Politics & Policy

Clinton 2017

Hillary Clinton and Bill de Blasio at a campaign stop in Brooklyn, N.Y., April 18, 2016. (Reuters photo: Elizabeth Shafiroff)
She won’t be a president, so why not a mayor?

The New York Post wants Hillary Rodham Clinton to run for mayor of New York City. It isn’t the worst idea the New York Post has ever had on the subject of municipal governance. (For the record, the worst idea the New York Post has ever had on that subject is its earlier suggestion that I should run for mayor of New York.)

New York finds itself in need of a good mayor just now. After the transformative mayoralty of Rudy Giuliani, during which the city was simply saved from itself, there was the long, undramatic tenure of Michael Bloomberg, a competent manager whose main sin in public office was attempting to generalize his own funny little obsessions, mainly dietary, into public policy. The Pax Bloomberg may very well be remembered as the end of a short golden age for New York.

Having enjoyed the largely peaceful streets and more or less predictable governance of one Republican mayor and one kinda-sorta Republican mayor, New Yorkers decided to let their collective freak flag fly and handed the keys to the city over to Bill de Blasio, who is a genuinely odd duck, and by “odd duck” I mean something like a neon-pink mallard with three heads. “Bill de Blasio” is an assumed name (he began life as Warren Wilhelm Jr.), he once was mixed up with the Sandinistas, he is married to a social activist famous for writing an essay in Essence titled “I Am a Lesbian” (“We are a very unconventional couple,” she now says), etc. Like many of the Left’s would-be class warriors, de Blasio is a son of privilege, raised in Cambridge, Mass., the son of a Yale man and grandson of a Harvard man.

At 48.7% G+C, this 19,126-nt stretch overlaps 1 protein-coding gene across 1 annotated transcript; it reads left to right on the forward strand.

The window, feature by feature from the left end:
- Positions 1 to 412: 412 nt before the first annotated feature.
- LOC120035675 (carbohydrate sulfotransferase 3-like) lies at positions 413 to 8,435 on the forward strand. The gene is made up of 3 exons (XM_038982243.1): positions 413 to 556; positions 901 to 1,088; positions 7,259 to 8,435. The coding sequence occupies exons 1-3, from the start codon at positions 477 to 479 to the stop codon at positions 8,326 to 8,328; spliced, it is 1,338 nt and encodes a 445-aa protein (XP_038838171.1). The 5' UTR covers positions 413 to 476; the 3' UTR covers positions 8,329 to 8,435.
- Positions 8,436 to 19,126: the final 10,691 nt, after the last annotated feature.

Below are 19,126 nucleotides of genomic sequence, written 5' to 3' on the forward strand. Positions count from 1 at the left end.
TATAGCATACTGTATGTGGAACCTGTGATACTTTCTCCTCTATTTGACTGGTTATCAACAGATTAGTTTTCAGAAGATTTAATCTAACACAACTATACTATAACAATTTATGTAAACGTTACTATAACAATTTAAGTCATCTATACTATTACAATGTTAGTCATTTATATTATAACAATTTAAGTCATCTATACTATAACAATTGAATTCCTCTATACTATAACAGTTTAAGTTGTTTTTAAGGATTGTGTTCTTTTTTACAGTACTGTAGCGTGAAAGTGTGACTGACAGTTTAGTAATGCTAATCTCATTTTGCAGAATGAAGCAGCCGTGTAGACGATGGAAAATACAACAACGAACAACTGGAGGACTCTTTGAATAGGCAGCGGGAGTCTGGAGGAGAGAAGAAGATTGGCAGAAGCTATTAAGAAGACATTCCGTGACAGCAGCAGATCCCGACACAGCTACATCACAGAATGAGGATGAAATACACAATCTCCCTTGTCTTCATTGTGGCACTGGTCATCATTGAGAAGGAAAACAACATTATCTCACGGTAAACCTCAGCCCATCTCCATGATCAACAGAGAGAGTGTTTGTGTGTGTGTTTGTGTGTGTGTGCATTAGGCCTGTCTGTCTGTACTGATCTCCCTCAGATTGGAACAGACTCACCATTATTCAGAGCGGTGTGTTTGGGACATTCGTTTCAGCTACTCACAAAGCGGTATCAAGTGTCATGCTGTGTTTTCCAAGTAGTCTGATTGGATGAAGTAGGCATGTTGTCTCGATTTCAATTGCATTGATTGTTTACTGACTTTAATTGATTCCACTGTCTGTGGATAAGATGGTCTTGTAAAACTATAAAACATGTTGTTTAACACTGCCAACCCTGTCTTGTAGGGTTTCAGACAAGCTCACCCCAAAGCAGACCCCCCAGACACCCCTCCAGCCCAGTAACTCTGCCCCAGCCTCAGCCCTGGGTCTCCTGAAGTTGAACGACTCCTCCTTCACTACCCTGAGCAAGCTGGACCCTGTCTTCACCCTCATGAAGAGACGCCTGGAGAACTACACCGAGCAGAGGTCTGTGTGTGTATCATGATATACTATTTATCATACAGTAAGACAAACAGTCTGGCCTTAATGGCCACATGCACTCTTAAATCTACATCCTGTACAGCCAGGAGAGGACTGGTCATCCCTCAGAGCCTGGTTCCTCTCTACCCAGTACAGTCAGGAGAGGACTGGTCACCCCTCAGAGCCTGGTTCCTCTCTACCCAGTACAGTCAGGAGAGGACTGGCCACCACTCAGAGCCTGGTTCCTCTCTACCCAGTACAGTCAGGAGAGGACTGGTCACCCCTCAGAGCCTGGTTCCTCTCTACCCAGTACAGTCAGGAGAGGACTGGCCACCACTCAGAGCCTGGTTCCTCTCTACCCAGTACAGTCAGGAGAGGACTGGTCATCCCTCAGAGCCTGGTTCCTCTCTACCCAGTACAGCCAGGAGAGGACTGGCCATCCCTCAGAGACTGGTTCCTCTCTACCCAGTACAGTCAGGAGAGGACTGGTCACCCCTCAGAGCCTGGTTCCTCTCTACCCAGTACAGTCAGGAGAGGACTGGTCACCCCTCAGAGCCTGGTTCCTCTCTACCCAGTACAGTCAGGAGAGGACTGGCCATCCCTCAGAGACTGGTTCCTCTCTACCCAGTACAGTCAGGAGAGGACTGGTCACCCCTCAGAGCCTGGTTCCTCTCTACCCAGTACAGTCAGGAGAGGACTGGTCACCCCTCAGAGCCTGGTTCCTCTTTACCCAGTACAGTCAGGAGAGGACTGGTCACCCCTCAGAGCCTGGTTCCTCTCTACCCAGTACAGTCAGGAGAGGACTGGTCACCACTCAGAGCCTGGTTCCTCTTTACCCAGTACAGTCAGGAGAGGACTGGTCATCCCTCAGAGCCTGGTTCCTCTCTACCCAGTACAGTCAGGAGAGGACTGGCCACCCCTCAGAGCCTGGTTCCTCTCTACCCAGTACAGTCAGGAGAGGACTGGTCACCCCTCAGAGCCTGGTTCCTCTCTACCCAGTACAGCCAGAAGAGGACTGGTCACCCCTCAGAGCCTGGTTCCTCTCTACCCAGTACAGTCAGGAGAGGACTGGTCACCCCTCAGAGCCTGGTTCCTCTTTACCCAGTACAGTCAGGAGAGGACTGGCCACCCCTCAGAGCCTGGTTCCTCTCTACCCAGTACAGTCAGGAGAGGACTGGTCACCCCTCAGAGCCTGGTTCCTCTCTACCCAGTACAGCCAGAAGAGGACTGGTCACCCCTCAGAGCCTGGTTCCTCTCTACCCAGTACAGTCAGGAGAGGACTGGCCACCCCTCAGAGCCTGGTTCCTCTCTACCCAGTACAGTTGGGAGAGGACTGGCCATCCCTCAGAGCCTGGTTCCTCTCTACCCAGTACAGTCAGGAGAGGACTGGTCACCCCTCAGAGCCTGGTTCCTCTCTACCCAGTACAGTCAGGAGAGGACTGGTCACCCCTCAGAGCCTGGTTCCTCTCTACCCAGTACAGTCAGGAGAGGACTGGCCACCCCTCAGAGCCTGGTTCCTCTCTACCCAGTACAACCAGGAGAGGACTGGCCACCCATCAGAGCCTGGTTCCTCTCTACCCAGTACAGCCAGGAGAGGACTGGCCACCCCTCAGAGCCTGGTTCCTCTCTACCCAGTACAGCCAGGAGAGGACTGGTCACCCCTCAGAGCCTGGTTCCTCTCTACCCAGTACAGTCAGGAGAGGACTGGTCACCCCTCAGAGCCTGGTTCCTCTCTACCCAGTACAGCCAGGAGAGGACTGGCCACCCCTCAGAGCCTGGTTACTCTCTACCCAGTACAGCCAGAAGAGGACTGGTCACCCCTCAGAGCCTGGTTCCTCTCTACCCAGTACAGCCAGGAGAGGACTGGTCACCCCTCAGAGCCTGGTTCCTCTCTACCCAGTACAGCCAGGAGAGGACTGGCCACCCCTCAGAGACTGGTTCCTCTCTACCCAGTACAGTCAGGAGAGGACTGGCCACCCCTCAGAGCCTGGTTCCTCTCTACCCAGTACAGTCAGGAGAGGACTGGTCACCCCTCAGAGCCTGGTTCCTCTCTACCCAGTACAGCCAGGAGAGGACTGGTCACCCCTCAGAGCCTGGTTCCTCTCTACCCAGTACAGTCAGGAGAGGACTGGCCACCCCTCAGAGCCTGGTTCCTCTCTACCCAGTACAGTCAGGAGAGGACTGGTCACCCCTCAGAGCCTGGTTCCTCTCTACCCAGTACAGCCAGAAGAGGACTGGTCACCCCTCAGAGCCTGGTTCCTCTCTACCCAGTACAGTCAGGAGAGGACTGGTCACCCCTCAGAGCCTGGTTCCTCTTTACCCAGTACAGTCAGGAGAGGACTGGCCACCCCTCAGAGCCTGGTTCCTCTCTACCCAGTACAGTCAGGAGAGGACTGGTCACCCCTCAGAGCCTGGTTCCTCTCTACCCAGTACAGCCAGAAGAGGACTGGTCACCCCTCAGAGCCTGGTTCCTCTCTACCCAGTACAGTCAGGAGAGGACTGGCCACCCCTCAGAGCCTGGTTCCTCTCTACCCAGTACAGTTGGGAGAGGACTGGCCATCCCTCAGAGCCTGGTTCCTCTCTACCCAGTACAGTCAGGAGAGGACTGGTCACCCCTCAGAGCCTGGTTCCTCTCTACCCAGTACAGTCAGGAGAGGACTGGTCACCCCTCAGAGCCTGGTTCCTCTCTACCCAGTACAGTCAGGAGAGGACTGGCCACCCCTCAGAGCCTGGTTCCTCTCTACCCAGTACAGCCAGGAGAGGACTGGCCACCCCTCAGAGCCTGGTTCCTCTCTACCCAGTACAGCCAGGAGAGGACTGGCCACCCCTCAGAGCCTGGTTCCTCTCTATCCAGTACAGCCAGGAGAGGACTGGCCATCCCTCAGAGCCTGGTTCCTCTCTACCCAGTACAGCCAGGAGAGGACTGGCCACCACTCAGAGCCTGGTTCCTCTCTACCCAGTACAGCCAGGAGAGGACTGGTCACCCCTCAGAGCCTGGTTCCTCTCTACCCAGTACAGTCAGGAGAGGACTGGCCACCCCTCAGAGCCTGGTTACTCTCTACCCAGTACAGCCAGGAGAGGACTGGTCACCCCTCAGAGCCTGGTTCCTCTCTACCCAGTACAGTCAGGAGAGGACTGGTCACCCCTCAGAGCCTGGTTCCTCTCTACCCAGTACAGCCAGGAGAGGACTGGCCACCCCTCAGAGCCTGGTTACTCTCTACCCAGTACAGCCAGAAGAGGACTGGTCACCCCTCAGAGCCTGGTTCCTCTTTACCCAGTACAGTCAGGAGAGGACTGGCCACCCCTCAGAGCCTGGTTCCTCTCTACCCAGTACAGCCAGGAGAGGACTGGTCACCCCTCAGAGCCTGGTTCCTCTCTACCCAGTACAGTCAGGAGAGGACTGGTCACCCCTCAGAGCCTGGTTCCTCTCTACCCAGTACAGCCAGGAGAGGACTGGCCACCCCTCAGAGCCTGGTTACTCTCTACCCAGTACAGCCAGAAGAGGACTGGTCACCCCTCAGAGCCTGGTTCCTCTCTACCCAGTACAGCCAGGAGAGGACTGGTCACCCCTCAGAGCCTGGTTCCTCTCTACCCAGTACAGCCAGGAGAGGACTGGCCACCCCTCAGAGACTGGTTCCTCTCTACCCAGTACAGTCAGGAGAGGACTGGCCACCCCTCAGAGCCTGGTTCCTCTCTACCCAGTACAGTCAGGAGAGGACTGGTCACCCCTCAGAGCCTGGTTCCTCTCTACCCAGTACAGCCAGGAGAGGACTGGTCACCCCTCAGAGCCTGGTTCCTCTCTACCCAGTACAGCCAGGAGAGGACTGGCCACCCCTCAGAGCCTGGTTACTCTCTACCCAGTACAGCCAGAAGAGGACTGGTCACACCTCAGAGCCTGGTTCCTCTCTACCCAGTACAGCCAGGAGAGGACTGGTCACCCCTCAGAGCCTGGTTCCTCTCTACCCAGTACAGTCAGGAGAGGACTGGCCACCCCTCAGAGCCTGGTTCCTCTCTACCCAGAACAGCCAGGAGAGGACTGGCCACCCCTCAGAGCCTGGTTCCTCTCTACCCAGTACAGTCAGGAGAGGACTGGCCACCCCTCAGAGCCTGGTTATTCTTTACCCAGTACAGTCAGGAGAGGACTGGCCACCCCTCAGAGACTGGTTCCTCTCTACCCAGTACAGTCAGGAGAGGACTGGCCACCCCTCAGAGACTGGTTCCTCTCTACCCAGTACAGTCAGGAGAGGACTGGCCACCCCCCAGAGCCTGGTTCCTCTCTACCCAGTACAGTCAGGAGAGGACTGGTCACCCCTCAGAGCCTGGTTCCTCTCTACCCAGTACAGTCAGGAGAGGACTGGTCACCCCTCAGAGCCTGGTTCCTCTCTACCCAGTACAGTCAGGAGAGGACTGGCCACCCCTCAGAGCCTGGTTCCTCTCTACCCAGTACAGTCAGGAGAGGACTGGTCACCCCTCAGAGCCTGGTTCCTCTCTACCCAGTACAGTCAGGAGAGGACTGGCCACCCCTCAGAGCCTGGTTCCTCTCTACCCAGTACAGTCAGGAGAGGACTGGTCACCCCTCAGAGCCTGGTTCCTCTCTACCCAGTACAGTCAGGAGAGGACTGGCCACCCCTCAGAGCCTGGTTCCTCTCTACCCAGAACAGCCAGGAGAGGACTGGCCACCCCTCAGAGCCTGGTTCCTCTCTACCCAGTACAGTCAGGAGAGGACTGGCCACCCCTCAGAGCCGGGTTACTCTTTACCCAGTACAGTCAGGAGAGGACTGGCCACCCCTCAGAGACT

He has been about what you’d expect.

His enthusiasms are very much the stuff of lifestyle liberals associated with New York City’s sweet spot, i.e. the part of Brooklyn you can see from Manhattan. For example, he wants to replace horse-drawn carriages in Central Park with antique electric cars. He is an antagonist of the city’s successful charter schools. Of more immediate concern, he has rolled back important parts of the Giuliani-era anti-crime agenda and eliminated part of the NYPD’s post-9/11 intelligence operation, which was caricatured as merely “spying on mosques.” After the ambush-execution of two NYPD officers by Ismaaiyl Brinsley — “I’m putting wings on pigs today,” he boasted — NYPD officers turned their backs on the mayor during his eulogy.

But, in dramatic contrast with many other large U.S. cities, New York saw crime rates at or near record lows in 2016. New York’s troubles show up mainly in other areas: One in four subway trains is delayed on any given weekday, one in five on the weekend. The city recently celebrated — though celebration is hardly apt — the opening of one small part of the Second Avenue subway line, nearly a century after the project was begun and at a price that not only wildly exceeds early estimates but that also exceeds, by multiples, the cost of similar projects in places such as Barcelona, with Spain not being famous for the efficiency of its public sector.  De Blasio’s school-reform plan has turned out to be a fiasco, with fewer than 5 percent of the schools targeted meeting their goals, which were modest to begin with.